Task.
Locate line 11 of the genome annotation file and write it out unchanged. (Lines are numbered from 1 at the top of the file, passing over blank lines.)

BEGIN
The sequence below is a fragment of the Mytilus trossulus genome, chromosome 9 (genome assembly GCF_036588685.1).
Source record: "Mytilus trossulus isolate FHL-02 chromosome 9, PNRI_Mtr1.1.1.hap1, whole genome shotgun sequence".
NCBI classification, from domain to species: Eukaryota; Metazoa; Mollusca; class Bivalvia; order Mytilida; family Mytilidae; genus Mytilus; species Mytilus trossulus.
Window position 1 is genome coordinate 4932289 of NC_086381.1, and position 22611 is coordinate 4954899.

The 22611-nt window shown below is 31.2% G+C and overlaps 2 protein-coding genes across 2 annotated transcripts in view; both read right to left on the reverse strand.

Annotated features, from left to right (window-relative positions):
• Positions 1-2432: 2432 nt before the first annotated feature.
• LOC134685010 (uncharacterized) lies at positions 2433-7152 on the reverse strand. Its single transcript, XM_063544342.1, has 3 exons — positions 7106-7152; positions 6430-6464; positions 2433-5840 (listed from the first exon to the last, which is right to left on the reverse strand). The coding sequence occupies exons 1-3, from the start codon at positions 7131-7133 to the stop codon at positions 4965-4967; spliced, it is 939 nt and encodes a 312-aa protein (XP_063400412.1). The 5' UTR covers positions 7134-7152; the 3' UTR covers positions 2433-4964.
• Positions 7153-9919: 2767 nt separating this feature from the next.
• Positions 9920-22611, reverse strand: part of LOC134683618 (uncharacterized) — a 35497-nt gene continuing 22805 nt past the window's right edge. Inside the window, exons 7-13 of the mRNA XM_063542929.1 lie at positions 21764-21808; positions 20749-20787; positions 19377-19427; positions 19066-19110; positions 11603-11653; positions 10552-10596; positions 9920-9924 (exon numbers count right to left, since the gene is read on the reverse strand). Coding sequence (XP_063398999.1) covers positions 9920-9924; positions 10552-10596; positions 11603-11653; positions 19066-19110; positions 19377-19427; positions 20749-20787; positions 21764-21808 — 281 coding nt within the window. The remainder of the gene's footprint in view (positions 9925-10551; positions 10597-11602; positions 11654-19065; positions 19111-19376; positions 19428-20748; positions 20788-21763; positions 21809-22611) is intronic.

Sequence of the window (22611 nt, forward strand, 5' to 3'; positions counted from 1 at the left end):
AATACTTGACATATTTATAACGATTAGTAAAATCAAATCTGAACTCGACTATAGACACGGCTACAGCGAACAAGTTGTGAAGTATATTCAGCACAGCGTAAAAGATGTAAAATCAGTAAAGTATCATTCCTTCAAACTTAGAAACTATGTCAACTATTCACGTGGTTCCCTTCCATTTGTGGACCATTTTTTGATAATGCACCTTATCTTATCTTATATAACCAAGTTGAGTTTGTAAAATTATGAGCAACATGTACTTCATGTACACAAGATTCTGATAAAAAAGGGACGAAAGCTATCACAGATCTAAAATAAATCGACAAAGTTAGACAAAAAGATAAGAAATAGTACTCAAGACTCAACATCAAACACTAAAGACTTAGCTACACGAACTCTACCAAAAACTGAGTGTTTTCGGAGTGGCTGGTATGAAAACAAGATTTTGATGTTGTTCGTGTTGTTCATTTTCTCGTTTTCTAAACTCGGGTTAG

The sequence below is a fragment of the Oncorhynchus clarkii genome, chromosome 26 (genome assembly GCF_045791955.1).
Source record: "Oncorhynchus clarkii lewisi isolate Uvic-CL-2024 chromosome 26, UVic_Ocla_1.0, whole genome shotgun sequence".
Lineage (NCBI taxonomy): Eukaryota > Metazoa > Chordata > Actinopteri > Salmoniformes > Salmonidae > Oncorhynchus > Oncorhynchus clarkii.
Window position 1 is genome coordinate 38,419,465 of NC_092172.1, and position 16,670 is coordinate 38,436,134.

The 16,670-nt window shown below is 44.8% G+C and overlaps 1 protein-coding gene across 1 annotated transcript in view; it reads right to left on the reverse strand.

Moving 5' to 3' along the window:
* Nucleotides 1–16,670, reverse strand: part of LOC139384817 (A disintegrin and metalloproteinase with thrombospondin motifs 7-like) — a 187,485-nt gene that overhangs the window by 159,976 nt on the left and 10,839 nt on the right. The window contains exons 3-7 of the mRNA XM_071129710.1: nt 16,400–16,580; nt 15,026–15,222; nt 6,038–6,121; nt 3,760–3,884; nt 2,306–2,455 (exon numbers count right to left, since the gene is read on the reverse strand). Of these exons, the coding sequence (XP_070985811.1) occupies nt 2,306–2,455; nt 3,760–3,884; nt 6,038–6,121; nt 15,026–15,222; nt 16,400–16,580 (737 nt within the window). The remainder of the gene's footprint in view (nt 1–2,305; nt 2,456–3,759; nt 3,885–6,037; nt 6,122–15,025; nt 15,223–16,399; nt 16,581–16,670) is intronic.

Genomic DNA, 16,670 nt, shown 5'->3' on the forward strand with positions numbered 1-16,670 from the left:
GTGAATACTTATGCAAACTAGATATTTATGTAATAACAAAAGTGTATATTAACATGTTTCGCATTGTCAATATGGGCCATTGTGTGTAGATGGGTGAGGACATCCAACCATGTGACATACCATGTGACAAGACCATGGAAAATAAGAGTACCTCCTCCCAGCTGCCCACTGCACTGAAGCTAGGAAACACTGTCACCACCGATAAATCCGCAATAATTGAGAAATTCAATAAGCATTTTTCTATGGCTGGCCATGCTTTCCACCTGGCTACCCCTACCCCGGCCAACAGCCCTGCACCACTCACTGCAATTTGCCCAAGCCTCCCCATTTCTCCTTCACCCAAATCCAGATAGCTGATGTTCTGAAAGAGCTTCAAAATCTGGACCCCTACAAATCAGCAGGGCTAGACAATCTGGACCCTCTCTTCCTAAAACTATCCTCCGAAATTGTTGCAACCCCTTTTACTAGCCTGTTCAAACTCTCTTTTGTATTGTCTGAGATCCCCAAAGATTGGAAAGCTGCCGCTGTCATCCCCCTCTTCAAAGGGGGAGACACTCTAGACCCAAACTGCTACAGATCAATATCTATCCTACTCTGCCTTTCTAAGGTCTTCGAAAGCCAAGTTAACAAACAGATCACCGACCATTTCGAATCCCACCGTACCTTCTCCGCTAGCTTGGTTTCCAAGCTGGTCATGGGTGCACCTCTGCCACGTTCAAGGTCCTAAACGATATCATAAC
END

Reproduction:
Sequence of the window (22611 nt, forward strand, 5' to 3'; positions counted from 1 at the left end):